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The Freshman 8 And Your GPA

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College is on its way -- or already here -- and with it comes sleep deprivation. So here at HuffPost College we have started a new sleep challenge: The Freshman 8! To continue to motivate everyone I wanted to focus on how getting those eight hours can help your GPA.

Sure, it makes sense that the more you sleep the better your grades might be, but has anyone actually looked at this from a research perspective? You bet!

  • Back in 2001 a group of researchers looked at the GPAs of college students who were: short sleepers (less than six hours); average sleepers (six to eight hours); and long sleepers (eight-plus hours) and ... the long sleepers had the highest GPAs.
  • Then in 2007 researchers looked at what type of sleeper got better grades: A "morning person" or a "night owl." What they discovered: an extreme night owl would have an average GPA of about 2.5 and, as each person became more and more of an early bird, their GPAs increased all the way to a 3.5.
  • This year, researchers discovered that nearly a third of college students surveyed at least one sleep disorder. These researchers found that students without sleep disorders had a higher GPA than those with sleep disorders. GPA scores lower than 2.00 were more likely to be those of students with at least one sleep disorder.

Which disorders? Here are a few:

-Insomnia -- the inability to fall asleep or stay asleep
-Obstructive Sleep Apnea -- in which someone stops breathing in their sleep which wakes them up without their being aware of being awake
-Phase Delay/ Circadian Rhythm Disorder -- a person goes to bed very late and wakes up very late.
-Restless Leg Syndrome -- a person gets a creepy/crawling feeling on their legs when they lie down.

I have written about sleeping -- or lack of -- in college before, but these results show just how important sleep really is. These studies also indicate that it is not just the quantity of sleep that is important but also the quality of your sleep.

So what can these and other studies tell us about sleep and GPA?

1. More than eight hours appears to be a magic number for a college student -- if you can get eight at home then you really should try to get eight in college.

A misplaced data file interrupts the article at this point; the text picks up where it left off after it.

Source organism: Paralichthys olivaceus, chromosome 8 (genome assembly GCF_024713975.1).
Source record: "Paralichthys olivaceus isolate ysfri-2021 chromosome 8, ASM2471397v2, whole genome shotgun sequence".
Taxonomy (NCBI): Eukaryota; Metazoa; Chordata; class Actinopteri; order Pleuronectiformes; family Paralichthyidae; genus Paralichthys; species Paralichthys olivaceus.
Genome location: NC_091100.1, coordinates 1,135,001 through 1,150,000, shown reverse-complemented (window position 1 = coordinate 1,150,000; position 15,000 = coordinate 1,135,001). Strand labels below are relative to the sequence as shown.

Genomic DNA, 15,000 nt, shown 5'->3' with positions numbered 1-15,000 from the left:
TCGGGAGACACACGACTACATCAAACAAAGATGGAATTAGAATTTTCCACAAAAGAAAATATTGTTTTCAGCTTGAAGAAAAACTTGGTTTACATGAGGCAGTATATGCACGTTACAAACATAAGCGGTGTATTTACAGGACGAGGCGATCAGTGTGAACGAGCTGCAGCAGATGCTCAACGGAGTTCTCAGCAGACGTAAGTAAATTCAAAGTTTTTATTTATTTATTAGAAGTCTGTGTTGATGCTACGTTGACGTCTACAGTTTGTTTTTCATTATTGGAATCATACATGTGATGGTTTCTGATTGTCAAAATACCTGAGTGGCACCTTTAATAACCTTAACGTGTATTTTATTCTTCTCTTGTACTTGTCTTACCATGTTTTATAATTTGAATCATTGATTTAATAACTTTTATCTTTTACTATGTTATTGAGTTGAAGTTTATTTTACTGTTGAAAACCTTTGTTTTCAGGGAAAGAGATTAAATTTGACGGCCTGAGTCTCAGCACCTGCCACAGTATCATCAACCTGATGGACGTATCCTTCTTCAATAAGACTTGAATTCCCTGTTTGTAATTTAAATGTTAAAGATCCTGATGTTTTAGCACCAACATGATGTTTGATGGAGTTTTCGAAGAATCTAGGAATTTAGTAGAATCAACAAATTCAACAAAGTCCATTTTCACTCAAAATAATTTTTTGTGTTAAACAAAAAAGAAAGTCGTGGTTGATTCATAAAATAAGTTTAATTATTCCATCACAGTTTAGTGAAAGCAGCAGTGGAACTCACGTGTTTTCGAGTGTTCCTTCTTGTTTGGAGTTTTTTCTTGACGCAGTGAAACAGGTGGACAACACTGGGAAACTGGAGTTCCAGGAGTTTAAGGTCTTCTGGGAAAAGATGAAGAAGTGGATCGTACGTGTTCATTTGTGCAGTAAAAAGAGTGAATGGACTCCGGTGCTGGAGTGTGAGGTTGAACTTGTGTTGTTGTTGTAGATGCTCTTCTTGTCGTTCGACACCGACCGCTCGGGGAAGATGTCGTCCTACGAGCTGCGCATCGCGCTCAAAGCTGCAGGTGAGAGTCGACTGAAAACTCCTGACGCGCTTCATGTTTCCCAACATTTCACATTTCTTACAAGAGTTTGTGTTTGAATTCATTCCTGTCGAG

2. Morning people may have an advantage. So if you are an early bird, consider taking your most challenging classes before 1 p.m.; while those night owls may do best having their most challenging classes from 3 p.m. on.
3. If you think that you may have ANY type of sleep disorder, contact your school's health center and ask them if you could be suffering from a sleep disorder. Don't wait!

So what can you do generally to ensure you get your rest and maintain your GPA? Here are a few tips and tricks:

  • Manage your time: This is a no-brainer, but hard to do well. When homework, the social calendar, and sleep all call for attention, which goes first? How can you maximize all three?
  • Set clear boundaries. Tell yourself you won't party past a certain time; keep to a regular sleep-wake schedule as best you can, even on the weekend. Don't use the 24-hour library. Keep a routine study session daily, say from 4 to 7 at night, and don't let social distractions get in the way that will later have you back in the books past midnight.
  • Turn off your cell phone after a certain hour, say 11 p.m.
  • Establish coping skills and stress-reduction practices. College comes with an enormous set of stresses and challenges. Strategies to help balance your stress will have a huge impact on your ability to get things done and, yes, get a good night's sleep.
  • Don't forget to exercise. The freshmen 15 isn't just related to a higher intake of (usually buffet-style) food; most college students forgo regular exercise and sleep -- the double whammy for packing on the pounds.
  • Notice your environment. College students get free passes for keeping their computers in their dorm rooms, but watch out for those bright screensavers. Before you put yourself to bed, put your computer to sleep.
  • Manage your caffeine: Most people do not know that caffeine can stay in your system for up to 8 to 10 hours. And remember it's not just that cup of java or energy drink, caffeine comes from all kinds of places. So even if you fall asleep after that third Mountain Dew, the quality of the sleep you are getting is diminished.

Keep trying -- you will notice a difference. And once you get those eight hours, you will want to keep it up!

And with the weekend coming -- have fun, but try to keep up with the challenge and think ahead to Monday.

Next week: The effects of sleep deprivation on memory and athletic performance.

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